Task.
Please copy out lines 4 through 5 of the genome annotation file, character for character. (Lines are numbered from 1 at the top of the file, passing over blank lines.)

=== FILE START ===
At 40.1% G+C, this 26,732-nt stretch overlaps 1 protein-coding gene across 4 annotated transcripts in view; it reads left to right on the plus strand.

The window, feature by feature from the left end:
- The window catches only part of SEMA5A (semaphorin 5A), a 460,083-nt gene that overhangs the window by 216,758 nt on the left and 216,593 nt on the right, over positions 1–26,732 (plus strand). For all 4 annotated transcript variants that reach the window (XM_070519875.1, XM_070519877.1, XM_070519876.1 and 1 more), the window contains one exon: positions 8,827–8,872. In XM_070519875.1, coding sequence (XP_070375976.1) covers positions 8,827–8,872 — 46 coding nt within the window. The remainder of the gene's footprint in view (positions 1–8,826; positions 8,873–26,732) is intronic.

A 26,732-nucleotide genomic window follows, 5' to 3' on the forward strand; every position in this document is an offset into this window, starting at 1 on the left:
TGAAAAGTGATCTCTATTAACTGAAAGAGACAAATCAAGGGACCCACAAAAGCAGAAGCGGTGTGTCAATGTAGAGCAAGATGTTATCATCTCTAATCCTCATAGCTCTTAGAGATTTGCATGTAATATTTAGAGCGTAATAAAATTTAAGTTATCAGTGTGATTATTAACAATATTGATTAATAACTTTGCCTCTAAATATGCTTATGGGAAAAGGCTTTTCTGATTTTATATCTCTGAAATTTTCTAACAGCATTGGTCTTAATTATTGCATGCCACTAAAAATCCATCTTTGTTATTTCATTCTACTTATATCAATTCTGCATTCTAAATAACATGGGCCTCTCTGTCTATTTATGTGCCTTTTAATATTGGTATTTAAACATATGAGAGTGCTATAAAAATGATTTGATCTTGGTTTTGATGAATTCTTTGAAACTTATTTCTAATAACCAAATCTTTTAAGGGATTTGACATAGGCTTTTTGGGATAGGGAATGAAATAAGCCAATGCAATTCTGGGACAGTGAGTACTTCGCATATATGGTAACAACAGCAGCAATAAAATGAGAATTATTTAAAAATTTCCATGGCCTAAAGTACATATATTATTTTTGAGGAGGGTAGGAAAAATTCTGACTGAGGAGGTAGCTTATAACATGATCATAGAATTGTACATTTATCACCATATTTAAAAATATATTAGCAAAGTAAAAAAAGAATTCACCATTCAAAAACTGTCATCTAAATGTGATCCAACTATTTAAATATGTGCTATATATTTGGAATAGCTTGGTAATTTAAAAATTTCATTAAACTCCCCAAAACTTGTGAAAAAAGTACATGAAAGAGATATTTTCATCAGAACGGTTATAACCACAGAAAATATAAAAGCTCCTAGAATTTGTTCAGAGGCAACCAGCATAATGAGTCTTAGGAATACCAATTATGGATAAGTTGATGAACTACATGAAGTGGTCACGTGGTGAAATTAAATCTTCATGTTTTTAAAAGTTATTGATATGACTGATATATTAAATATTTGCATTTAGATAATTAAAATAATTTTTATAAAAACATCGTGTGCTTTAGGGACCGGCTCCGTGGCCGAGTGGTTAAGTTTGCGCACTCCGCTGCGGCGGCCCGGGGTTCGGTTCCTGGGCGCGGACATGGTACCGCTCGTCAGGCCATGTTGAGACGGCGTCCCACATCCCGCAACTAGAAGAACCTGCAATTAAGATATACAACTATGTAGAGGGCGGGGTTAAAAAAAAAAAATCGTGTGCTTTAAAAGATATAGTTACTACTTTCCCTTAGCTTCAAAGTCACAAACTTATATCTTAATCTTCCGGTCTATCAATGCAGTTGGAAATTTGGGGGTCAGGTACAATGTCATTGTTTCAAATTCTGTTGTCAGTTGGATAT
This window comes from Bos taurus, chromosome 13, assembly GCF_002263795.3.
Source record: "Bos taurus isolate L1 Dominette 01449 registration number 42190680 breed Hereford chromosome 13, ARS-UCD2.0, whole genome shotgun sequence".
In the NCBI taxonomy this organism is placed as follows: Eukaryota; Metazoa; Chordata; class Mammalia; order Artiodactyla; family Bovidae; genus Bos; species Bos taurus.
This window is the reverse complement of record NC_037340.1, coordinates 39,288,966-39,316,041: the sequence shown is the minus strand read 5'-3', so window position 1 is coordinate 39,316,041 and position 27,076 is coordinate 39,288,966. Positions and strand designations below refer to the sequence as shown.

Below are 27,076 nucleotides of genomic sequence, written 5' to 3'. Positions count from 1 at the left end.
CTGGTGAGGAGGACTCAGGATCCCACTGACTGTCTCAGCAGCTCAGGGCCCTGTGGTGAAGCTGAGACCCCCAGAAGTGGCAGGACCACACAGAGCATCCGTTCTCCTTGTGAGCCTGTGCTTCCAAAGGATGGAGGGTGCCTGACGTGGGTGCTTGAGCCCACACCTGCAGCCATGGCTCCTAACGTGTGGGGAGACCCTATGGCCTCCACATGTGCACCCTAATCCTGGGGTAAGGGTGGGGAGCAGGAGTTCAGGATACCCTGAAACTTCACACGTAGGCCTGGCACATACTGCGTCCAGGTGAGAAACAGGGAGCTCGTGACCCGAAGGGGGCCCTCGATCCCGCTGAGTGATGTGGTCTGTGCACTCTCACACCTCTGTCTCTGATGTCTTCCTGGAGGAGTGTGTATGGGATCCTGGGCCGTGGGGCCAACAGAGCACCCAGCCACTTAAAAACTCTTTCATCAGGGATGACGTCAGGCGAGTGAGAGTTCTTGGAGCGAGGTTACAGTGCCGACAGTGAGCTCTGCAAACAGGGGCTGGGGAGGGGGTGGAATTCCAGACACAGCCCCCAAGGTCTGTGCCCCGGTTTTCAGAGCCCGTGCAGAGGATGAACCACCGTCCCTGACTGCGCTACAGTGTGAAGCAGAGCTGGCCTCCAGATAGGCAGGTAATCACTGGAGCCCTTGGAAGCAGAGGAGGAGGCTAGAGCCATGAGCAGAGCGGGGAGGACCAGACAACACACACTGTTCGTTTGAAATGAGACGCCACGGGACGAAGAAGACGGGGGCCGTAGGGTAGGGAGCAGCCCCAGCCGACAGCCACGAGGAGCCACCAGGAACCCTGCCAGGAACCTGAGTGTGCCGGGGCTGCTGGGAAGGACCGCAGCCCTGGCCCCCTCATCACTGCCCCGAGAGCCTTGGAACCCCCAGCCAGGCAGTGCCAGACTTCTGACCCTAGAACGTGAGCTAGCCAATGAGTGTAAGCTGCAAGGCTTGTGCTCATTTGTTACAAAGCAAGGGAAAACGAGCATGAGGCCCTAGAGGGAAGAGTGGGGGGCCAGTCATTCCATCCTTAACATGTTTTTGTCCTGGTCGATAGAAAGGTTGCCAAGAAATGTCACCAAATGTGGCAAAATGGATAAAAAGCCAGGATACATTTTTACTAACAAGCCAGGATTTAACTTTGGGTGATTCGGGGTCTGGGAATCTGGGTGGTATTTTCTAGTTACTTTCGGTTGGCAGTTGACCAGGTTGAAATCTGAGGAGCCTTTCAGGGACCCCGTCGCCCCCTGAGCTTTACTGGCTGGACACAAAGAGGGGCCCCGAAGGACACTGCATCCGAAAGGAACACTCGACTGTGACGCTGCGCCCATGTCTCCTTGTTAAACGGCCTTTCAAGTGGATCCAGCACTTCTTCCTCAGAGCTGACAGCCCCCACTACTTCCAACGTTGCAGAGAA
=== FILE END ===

A 26,732-nucleotide genomic window follows, 5' to 3' on the forward strand; every position in this document is an offset into this window, starting at 1 on the left:
TGAAAAGTGATCTCTATTAACTGAAAGAGACAAATCAAGGGACCCACAAAAGCAGAAGCGGTGTGTCAATGTAGAGCAAGATGTTATCATCTCTAATCCTCATAGCTCTTAGAGATTTGCATGTAATATTTAGAGCGTAATAAAATTTAAGTTATCAGTGTGATTATTAACAATATTGATTAATAACTTTGCCTCTAAATATGCTTATGGGAAAAGGCTTTTCTGATTTTATATCTCTGAAATTTTCTAACAGCATTGGTCTTAATTATTGCATGCCACTAAAAATCCATCTTTGTTATTTCATTCTACTTATATCAATTCTGCATTCTAAATAACATGGGCCTCTCTGTCTATTTATGTGCCTTTTAATATTGGTATTTAAACATATGAGAGTGCTATAAAAATGATTTGATCTTGGTTTTGATGAATTCTTTGAAACTTATTTCTAATAACCAAATCTTTTAAGGGATTTGACATAGGCTTTTTGGGATAGGGAATGAAATAAGCCAATGCAATTCTGGGACAGTGAGTACTTCGCATATATGGTAACAACAGCAGCAATAAAATGAGAATTATTTAAAAATTTCCATGGCCTAAAGTACATATATTATTTTTGAGGAGGGTAGGAAAAATTCTGACTGAGGAGGTAGCTTATAACATGATCATAGAATTGTACATTTATCACCATATTTAAAAATATATTAGCAAAGTAAAAAAAGAATTCACCATTCAAAAACTGTCATCTAAATGTGATCCAACTATTTAAATATGTGCTATATATTTGGAATAGCTTGGTAATTTAAAAATTTCATTAAACTCCCCAAAACTTGTGAAAAAAGTACATGAAAGAGATATTTTCATCAGAACGGTTATAACCACAGAAAATATAAAAGCTCCTAGAATTTGTTCAGAGGCAACCAGCATAATGAGTCTTAGGAATACCAATTATGGATAAGTTGATGAACTACATGAAGTGGTCACGTGGTGAAATTAAATCTTCATGTTTTTAAAAGTTATTGATATGACTGATATATTAAATATTTGCATTTAGATAATTAAAATAATTTTTATAAAAACATCGTGTGCTTTAGGGACCGGCTCCGTGGCCGAGTGGTTAAGTTTGCGCACTCCGCTGCGGCGGCCCGGGGTTCGGTTCCTGGGCGCGGACATGGTACCGCTCGTCAGGCCATGTTGAGACGGCGTCCCACATCCCGCAACTAGAAGAACCTGCAATTAAGATATACAACTATGTAGAGGGCGGGGTTAAAAAAAAAAAATCGTGTGCTTTAAAAGATATAGTTACTACTTTCCCTTAGCTTCAAAGTCACAAACTTATATCTTAATCTTCCGGTCTATCAATGCAGTTGGAAATTTGGGGGTCAGGTACAATGTCATTGTTTCAAATTCTGTTGTCAGTTGGATAT